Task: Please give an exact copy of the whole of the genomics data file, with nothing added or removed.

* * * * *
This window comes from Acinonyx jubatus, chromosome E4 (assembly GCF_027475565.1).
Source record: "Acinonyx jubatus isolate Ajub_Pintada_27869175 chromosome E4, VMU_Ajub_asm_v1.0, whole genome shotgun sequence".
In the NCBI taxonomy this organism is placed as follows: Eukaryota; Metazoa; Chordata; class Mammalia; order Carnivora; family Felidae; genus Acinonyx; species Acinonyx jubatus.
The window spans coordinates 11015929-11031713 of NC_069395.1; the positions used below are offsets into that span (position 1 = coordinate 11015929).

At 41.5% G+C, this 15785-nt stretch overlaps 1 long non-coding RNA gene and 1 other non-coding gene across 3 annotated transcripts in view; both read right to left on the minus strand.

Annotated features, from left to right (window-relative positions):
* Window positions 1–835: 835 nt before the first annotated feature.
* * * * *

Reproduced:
This window comes from Acinonyx jubatus, chromosome E4 (assembly GCF_027475565.1).
Source record: "Acinonyx jubatus isolate Ajub_Pintada_27869175 chromosome E4, VMU_Ajub_asm_v1.0, whole genome shotgun sequence".
In the NCBI taxonomy this organism is placed as follows: Eukaryota; Metazoa; Chordata; class Mammalia; order Carnivora; family Felidae; genus Acinonyx; species Acinonyx jubatus.
The window spans coordinates 11015929-11031713 of NC_069395.1; the positions used below are offsets into that span (position 1 = coordinate 11015929).

At 41.5% G+C, this 15785-nt stretch overlaps 1 long non-coding RNA gene and 1 other non-coding gene across 3 annotated transcripts in view; both read right to left on the minus strand.

Annotated features, from left to right (window-relative positions):
* Window positions 1–835: 835 nt before the first annotated feature.